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Sonic Soak Review

The Sonic Soak is a clever ultrasonic cleaner that proves to be particularly good at tackling clothes making it a great choice for travellers.


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Using ultrasonic waves to clean, the Sonic Soak can tackle a range of cleaning jobs from clothes to pans. We found that it was particularly effective at cleaning clothes, making it a great choice for those travelling that don't want the expense of hotel laundry. While the Sonic Soak made some difference to our cast iron frying pan, it can't work miracles and there are some jobs where this product is too fiddly to use.


  • Quiet and easy to use
  • Removed stains from cloth


  • Small cleaning area

Key Specifications

  • Review Price: £120
  • Ultrasonic cleaner
  • 720s maximum run time

If you travel frequently, the question of how to deal with dirty clothes will be familiar. Sonic Soak could well be the answer. It’s a tiny, portable cleaner that uses ultrasonic waves to remove dirt from fabrics. Actually, it isn’t just fabrics; the Sonic Soak can also be used around the house for cleaning everything from jewellery and razors to fruit and silverware.

It’s simple to use and can be effective with certain items. However, the relatively small cleaning area it’s able to handle means that you won’t be able to tackle all of the jobs that you might want to.

Sonic Soak design and features – Easy to set up and use

The Sonic Soak is comprised of two parts. The rather uninspiring and cheap-feeling control unit plugs into a power socket and provides control over the cleaning cycle. Connected to this by a captive cable is the ultrasonic cleaning head, which is sealed so as to be waterproof.

To use the Sonic Soak, simply fill up a sink or bowl with water, add some detergent and dump in the ultrasonic head. You’re best placing the ultrasonic head as close to the stain as you can, or as close to the middle of the area you want to clean.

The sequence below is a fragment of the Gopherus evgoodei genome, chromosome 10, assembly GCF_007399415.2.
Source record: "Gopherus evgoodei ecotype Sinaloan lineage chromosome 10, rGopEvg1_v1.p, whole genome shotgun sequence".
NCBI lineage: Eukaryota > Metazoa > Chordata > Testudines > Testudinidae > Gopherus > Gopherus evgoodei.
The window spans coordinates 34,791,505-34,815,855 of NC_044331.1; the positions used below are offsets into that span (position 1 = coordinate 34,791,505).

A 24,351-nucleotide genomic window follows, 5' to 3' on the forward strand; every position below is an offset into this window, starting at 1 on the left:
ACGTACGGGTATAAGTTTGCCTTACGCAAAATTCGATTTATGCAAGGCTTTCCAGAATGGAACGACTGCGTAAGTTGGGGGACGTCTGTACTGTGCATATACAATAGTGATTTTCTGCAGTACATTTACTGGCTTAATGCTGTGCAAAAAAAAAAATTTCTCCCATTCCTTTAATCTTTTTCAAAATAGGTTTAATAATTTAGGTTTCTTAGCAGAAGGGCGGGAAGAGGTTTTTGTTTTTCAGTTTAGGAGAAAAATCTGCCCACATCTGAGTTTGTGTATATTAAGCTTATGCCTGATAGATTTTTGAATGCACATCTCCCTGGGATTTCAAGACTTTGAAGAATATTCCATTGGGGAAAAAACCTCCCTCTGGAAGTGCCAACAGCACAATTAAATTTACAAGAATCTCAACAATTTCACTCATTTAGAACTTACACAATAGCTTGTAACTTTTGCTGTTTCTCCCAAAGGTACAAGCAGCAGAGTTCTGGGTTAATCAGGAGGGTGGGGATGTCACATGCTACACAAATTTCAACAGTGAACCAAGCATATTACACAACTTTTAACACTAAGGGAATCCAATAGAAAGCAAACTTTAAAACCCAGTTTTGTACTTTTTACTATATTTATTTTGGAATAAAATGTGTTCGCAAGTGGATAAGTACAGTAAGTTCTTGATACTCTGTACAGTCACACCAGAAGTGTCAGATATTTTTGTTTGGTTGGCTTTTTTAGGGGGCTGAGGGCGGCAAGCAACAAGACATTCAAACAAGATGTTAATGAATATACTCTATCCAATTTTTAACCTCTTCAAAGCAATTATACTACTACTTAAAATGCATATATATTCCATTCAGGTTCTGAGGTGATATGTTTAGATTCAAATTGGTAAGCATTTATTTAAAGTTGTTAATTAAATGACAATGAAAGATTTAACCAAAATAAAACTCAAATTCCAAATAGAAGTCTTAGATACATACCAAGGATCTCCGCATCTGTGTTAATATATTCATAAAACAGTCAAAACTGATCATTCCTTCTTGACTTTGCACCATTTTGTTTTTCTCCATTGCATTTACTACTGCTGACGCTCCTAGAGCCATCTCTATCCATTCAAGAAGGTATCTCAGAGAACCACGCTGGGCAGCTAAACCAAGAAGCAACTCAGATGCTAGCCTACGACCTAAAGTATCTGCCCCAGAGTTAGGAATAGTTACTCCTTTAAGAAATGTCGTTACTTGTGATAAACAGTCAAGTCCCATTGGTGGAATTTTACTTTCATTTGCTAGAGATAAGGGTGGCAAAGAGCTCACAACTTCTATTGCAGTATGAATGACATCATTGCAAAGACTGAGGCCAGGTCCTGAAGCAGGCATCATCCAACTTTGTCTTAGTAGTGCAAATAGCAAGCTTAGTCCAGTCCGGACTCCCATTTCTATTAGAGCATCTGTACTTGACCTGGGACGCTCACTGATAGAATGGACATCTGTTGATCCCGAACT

Sonic Soak probe

This probe needs to go into the water with whatever you’re cleaning

Via the control unit, you can use the onboard controls to turn the device on or off, and to set the run-time in seconds. There are four run-times available going up to 720 seconds. I’d have preferred the display to show a mix of minutes and seconds, since it’s easier to understand, particularly when the accompanying manual gives recommended cleaning times in minutes.

With the Sonic Soak turned on, it starts to work its magic. The system works by using ultrasonic waves to generate microscopic cavitation bubbles, which implode and generate pressure that displaces contaminants. The system is super-quiet, although you can hear a gentle buzzing while it’s on.

Related: Best washing machine

Sonic Soak performance – Excellent in some situations, less impressive elsewhere

How well the Sonic Soak performs will largely depend on the type of mess you’re having to tackle, and how long it’s been there for. I started by testing with a fabric bag, which had suffered from a fruit pie leaking juice out all over it.

Sonic Soak cleaning bag

A bit of detergent can help with the cleaning process

As you can see from the before and after images, the bag went in with a large stain – but following a 720-second burst of cleaning delivered by the Sonic Soak – and some hand-wash detergent – it came out completely stain-free.

Stained fabric bag test: Dirty fabric bag (left) vs Clean fabric bag (right) – move slider to compare

As such, the Sonic Soak is a handy tool for travellers; if you know you’ll need to clean clothes on the go and want to avoid paying hefty hotel fees or visiting a laundrette. It won’t replace a washing machine for larger loads, but for the occasional wash of a smaller number of items, it works well.

Next, I tried the Sonic Soak on something far tougher: a cast iron pan that’s seen years of abuse on a gas hob, burning a solid black mess onto the originally blue pan. Here, after two 720-second bursts, there was some minor difference in the appearance of marks, but the pan still remained dirty. Using a brass scrubbing brush proved more effective. The best results were seen in the area of the pan that sat closer to the ultrasonic head.

Cast iron pan test: Dirty pan (left) vs Clean pan (right) – move slider to compare

Then, there are jobs for which the Sonic Soak is really too fiddly. If you’re going to eat fruit, do you want to fill a sink with water (a massive waste), plug in and run the Sonic Soak; or would you rather give it a quick wash under a running tap?

Should I buy the Sonic Soak?

When used in the right circumstances, the Sonic Soak is a clever tool that works well. In our clothes test, for example, it easily shifted the stain, making it a great tool for the frequent traveller. Tougher, ingrained stains proved more difficult.

Nevertheless, this doesn’t take away from the fact that on the right type of product the Sonic Soak works brilliantly, is super-light and practically silent.

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